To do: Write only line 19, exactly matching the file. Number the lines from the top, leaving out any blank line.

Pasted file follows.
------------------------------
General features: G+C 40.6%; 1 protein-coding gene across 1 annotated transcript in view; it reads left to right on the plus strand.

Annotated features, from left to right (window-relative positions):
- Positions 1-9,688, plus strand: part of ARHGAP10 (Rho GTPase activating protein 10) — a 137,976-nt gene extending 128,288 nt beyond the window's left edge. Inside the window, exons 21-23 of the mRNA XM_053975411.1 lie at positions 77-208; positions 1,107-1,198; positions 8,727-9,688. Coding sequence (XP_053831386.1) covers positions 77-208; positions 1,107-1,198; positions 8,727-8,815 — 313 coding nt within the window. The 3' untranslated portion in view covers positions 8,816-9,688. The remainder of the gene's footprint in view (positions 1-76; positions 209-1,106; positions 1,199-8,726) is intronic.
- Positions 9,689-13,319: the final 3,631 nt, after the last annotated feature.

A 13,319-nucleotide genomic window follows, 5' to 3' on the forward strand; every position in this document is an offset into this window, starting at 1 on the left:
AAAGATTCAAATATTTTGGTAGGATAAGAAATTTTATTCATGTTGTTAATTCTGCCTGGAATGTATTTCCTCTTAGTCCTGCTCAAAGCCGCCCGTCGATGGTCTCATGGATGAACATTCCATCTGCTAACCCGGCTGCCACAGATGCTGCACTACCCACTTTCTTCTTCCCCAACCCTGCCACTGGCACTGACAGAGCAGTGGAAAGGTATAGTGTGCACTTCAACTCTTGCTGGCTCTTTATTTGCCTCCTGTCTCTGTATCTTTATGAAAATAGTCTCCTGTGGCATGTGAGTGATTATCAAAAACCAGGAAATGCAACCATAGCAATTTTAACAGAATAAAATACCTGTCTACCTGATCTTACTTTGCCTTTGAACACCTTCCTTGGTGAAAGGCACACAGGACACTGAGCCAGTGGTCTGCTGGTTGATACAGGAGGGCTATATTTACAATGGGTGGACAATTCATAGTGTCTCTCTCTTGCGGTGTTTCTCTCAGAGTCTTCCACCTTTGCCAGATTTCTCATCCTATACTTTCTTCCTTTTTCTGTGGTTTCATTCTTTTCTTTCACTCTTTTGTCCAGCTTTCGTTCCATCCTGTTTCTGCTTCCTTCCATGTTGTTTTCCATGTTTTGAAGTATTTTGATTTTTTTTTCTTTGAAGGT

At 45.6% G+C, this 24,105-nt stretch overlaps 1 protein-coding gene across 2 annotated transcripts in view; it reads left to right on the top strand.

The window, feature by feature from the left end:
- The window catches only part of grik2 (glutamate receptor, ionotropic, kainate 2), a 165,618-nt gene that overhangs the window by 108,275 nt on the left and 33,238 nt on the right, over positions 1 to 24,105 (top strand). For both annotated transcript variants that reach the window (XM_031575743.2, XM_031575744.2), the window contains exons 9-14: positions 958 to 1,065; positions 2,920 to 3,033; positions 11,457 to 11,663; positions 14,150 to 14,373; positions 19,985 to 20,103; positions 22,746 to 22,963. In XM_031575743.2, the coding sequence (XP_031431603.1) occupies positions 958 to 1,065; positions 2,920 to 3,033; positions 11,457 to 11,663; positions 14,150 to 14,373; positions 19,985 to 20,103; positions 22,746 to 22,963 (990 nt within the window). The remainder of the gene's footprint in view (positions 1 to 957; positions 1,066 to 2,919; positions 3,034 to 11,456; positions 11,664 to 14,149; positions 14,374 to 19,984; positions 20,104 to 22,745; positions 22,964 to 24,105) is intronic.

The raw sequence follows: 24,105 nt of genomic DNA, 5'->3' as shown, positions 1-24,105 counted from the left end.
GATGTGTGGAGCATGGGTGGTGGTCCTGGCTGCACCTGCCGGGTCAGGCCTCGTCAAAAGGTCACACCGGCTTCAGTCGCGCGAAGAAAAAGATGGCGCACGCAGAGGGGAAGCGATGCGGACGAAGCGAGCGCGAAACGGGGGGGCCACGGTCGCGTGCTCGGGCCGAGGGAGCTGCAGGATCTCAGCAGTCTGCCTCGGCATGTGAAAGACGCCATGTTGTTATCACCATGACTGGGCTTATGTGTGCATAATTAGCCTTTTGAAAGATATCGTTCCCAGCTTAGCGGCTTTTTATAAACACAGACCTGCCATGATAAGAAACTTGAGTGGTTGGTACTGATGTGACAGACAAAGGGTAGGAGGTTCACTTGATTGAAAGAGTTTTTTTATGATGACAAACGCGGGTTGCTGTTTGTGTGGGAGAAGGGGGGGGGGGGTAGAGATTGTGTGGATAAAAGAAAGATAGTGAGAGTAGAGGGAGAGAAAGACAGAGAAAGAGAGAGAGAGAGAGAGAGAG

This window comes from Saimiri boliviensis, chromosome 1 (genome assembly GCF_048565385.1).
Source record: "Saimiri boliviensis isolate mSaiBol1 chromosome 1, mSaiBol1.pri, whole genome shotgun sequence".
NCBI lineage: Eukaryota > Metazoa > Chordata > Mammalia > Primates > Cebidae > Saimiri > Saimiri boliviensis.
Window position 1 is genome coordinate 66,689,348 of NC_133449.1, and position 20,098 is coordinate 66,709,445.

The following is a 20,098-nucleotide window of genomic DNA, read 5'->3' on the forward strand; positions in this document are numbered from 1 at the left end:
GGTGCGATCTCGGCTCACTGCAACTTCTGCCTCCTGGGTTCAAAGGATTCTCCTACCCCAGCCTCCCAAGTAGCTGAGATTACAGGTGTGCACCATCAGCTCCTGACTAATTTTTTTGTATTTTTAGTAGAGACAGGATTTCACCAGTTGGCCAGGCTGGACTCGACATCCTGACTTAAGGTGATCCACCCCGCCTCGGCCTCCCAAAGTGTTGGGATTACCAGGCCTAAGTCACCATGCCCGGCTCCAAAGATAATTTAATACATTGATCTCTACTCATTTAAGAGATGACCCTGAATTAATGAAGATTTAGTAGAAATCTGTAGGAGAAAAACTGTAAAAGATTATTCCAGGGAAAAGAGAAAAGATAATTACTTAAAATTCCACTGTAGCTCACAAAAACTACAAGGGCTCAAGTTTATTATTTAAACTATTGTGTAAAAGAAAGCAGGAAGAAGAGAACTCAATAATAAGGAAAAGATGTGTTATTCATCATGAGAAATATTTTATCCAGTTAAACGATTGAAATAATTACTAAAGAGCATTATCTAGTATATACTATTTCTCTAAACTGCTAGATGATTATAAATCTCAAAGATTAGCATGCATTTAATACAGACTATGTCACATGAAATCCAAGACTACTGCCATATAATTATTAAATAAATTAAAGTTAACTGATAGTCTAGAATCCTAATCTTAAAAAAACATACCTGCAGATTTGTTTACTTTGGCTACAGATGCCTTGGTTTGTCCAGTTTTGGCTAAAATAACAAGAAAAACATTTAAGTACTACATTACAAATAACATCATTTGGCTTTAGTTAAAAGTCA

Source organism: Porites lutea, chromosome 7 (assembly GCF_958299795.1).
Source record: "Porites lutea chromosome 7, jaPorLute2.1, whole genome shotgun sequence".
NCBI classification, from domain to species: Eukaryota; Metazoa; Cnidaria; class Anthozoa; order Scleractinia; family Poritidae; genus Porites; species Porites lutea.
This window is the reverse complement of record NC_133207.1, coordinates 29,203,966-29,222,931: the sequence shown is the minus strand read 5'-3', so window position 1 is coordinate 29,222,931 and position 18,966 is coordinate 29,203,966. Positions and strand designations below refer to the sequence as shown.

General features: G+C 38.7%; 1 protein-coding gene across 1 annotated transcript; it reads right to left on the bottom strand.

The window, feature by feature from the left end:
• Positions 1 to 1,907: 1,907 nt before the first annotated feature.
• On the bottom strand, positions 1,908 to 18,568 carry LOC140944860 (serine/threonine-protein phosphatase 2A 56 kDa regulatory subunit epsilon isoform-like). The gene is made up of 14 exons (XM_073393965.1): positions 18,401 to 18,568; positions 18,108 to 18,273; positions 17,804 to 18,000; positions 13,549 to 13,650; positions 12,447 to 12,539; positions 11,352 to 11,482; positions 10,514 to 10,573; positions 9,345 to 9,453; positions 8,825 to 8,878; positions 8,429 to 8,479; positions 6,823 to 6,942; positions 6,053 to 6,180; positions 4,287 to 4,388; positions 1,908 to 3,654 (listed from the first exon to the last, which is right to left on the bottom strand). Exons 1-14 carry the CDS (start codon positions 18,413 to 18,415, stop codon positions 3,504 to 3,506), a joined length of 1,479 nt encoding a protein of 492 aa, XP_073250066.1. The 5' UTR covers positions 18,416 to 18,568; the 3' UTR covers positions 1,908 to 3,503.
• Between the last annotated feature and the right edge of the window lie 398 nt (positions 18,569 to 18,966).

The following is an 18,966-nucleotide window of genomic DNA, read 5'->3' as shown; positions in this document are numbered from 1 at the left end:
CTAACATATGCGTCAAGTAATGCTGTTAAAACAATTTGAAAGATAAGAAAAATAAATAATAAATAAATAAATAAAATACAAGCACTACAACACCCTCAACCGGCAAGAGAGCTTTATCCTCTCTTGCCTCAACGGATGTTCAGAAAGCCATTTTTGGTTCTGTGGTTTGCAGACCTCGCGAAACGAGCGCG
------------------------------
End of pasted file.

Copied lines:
Source record: "Porites lutea chromosome 7, jaPorLute2.1, whole genome shotgun sequence".